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MRI shows meditation changes brain’s decision-making process

ScienceDaily (2011-04-20) — Neuroimaging research shows that Buddhist meditators use different areas of the brain than other people when confronted with unfair choices, enabling them to make decisions rationally rather than emotionally.


The Sarkis Summary:

The brain’s anterior insula, is usually activated when a person experiences the emotions of rejection and mistrust. In this study, the MRI showed the control group’s (non-mediators) anterior insula was active when presented with a hypothetical “unfair” offer. Not only that, but the more active the anterior insula, the more likely it was that the study subject would reject this “unfair” offer.

However, for meditators, there was no activity in the anterior insula when they were presented with an “unfair” offer. The brain had learned to separate the event from the emotion, thus leading to more rational thought. In the meditators’ brains, the posterior insula was active instead.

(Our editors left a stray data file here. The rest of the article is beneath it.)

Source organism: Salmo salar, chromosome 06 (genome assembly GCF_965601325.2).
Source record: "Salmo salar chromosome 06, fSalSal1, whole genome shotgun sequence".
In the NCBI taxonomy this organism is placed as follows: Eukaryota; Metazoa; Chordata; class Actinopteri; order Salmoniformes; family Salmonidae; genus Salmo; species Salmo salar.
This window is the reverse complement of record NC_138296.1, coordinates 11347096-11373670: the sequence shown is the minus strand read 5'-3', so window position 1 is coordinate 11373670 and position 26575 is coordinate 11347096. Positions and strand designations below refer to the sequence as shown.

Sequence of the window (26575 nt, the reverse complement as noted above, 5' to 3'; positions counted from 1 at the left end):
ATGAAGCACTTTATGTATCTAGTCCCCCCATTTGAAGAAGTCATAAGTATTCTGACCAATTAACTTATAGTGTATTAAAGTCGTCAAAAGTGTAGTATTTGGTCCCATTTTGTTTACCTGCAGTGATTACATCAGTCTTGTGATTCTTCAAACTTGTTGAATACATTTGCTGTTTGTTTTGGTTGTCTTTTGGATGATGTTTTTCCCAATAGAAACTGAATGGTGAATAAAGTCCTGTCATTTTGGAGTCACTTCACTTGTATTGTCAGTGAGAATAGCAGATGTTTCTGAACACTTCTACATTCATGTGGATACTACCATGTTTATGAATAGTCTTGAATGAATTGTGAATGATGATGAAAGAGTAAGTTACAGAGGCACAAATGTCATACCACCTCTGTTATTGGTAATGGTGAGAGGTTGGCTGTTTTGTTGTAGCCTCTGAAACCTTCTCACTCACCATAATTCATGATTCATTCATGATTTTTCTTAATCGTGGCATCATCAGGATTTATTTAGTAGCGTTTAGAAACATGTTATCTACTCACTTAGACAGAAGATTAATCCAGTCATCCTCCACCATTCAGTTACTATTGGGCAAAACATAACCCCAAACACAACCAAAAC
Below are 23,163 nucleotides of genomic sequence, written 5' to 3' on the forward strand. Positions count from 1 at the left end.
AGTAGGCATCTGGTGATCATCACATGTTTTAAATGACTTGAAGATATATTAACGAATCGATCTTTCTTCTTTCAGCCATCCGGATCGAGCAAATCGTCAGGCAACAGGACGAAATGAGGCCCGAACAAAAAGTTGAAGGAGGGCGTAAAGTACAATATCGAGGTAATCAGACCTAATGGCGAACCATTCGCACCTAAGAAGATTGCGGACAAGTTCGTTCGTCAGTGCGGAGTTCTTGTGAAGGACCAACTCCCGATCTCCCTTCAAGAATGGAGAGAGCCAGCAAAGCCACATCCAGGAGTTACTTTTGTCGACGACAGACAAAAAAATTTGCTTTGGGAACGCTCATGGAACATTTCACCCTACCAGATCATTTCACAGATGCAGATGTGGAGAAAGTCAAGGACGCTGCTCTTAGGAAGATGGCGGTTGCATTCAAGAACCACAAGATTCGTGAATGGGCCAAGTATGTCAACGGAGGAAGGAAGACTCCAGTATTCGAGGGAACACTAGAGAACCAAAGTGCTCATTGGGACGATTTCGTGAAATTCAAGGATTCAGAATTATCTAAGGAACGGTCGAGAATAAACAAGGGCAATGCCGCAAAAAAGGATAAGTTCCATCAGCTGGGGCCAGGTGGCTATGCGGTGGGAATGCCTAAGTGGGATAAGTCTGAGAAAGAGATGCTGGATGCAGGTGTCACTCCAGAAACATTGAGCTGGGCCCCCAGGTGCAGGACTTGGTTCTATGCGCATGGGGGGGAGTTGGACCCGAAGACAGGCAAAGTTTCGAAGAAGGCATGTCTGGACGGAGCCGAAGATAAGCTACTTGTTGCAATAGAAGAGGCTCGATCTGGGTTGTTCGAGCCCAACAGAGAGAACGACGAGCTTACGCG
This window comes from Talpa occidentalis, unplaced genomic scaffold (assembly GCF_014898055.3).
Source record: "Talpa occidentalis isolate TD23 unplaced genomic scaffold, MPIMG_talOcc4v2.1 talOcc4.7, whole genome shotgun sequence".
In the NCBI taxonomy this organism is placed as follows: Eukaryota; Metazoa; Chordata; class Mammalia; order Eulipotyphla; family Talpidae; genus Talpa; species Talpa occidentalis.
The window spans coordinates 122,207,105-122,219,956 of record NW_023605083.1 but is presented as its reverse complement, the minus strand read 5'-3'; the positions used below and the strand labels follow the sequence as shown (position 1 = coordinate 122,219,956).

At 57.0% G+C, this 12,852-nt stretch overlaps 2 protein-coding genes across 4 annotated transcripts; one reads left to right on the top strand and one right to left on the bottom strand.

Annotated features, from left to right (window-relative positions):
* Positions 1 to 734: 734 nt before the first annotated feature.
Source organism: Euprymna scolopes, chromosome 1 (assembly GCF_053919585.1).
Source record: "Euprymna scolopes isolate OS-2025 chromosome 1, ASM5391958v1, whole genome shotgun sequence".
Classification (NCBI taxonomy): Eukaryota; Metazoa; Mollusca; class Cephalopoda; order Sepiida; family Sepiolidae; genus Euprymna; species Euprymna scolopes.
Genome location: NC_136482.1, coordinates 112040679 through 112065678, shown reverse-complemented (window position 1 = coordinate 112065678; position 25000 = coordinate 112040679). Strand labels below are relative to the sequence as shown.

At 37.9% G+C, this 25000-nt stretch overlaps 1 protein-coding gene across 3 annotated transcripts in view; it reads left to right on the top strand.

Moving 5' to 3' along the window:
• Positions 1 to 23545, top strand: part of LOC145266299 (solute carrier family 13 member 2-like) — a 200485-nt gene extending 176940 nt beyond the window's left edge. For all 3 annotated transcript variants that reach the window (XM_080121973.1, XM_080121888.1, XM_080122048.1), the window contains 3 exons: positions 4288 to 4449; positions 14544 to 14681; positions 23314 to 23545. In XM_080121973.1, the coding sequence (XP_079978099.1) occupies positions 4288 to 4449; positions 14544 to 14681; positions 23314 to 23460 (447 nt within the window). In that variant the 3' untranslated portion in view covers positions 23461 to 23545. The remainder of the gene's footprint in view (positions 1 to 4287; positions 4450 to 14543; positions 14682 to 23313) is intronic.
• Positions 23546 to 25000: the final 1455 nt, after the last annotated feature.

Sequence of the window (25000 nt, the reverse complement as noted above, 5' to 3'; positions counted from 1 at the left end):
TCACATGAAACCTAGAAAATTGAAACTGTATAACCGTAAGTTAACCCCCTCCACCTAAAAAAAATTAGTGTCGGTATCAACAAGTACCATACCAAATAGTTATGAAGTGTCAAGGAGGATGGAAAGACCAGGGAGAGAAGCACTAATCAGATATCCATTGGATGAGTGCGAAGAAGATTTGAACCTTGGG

By |2016-11-20T07:53:45+00:00April 20th, 2011|Categories: Brain, Research|Tags: , , , , , , , , , , , , , , |Comments Off on MRI shows meditation changes brain’s decision-making process

About the Author:

Dr. Stephanie Sarkis is a National Certified Counselor (NCC), Licensed Mental Health Counselor (LMHC), and AMHCA Diplomate and Clinical Specialist in Child and Adolescent Counseling based in Tampa Bay, Florida, where she specializes in the treatment of ADD/ADHD. Dr. Sarkis conducts evaluations, testing, diagnosis, and counseling services. She also is a public speaker, consultant, coach, and is a facilitator in collaborative law.